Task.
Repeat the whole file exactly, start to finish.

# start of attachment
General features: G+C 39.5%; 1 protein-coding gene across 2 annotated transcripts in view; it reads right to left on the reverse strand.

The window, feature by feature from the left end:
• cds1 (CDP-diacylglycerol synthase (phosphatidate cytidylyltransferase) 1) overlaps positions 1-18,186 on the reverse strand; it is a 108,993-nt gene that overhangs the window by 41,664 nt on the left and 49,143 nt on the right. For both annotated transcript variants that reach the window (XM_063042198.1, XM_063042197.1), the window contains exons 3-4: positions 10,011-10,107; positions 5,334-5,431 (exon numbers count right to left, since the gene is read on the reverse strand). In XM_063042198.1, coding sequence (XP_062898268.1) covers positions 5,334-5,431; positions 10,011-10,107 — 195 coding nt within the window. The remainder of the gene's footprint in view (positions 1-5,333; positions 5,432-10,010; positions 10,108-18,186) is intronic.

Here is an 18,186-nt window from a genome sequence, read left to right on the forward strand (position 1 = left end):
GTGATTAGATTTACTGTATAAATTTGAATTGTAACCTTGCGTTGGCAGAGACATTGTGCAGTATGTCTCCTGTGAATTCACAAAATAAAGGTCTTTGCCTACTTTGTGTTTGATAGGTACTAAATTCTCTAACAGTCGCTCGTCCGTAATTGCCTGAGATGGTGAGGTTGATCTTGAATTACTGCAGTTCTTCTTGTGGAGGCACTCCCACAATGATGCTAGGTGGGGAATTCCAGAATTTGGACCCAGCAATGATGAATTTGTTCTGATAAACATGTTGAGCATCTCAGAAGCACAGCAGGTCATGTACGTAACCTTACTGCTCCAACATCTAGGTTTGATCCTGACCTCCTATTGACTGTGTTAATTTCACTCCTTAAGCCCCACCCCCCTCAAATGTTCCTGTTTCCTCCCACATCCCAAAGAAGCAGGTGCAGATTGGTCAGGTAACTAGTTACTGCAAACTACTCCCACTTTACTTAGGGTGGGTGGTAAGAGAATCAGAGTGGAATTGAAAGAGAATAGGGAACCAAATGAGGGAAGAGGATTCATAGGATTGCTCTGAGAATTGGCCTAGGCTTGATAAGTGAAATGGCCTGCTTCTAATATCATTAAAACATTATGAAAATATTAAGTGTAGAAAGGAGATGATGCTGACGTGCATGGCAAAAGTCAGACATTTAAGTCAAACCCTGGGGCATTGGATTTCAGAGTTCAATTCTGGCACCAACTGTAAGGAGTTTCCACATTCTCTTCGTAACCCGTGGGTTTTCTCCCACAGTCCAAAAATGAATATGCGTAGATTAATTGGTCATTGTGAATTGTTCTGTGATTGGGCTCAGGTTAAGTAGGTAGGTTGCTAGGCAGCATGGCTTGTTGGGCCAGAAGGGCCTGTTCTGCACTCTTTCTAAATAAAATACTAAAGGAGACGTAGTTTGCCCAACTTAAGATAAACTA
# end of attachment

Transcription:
General features: G+C 39.5%; 1 protein-coding gene across 2 annotated transcripts in view; it reads right to left on the reverse strand.

The window, feature by feature from the left end:
• cds1 (CDP-diacylglycerol synthase (phosphatidate cytidylyltransferase) 1) overlaps positions 1-18,186 on the reverse strand; it is a 108,993-nt gene that overhangs the window by 41,664 nt on the left and 49,143 nt on the right. For both annotated transcript variants that reach the window (XM_063042198.1, XM_063042197.1), the window contains exons 3-4: positions 10,011-10,107; positions 5,334-5,431 (exon numbers count right to left, since the gene is read on the reverse strand). In XM_063042198.1, coding sequence (XP_062898268.1) covers positions 5,334-5,431; positions 10,011-10,107 — 195 coding nt within the window. The remainder of the gene's footprint in view (positions 1-5,333; positions 5,432-10,010; positions 10,108-18,186) is intronic.

Here is an 18,186-nt window from a genome sequence, read left to right on the forward strand (position 1 = left end):
GTGATTAGATTTACTGTATAAATTTGAATTGTAACCTTGCGTTGGCAGAGACATTGTGCAGTATGTCTCCTGTGAATTCACAAAATAAAGGTCTTTGCCTACTTTGTGTTTGATAGGTACTAAATTCTCTAACAGTCGCTCGTCCGTAATTGCCTGAGATGGTGAGGTTGATCTTGAATTACTGCAGTTCTTCTTGTGGAGGCACTCCCACAATGATGCTAGGTGGGGAATTCCAGAATTTGGACCCAGCAATGATGAATTTGTTCTGATAAACATGTTGAGCATCTCAGAAGCACAGCAGGTCATGTACGTAACCTTACTGCTCCAACATCTAGGTTTGATCCTGACCTCCTATTGACTGTGTTAATTTCACTCCTTAAGCCCCACCCCCCTCAAATGTTCCTGTTTCCTCCCACATCCCAAAGAAGCAGGTGCAGATTGGTCAGGTAACTAGTTACTGCAAACTACTCCCACTTTACTTAGGGTGGGTGGTAAGAGAATCAGAGTGGAATTGAAAGAGAATAGGGAACCAAATGAGGGAAGAGGATTCATAGGATTGCTCTGAGAATTGGCCTAGGCTTGATAAGTGAAATGGCCTGCTTCTAATATCATTAAAACATTATGAAAATATTAAGTGTAGAAAGGAGATGATGCTGACGTGCATGGCAAAAGTCAGACATTTAAGTCAAACCCTGGGGCATTGGATTTCAGAGTTCAATTCTGGCACCAACTGTAAGGAGTTTCCACATTCTCTTCGTAACCCGTGGGTTTTCTCCCACAGTCCAAAAATGAATATGCGTAGATTAATTGGTCATTGTGAATTGTTCTGTGATTGGGCTCAGGTTAAGTAGGTAGGTTGCTAGGCAGCATGGCTTGTTGGGCCAGAAGGGCCTGTTCTGCACTCTTTCTAAATAAAATACTAAAGGAGACGTAGTTTGCCCAACTTAAGATAAACTA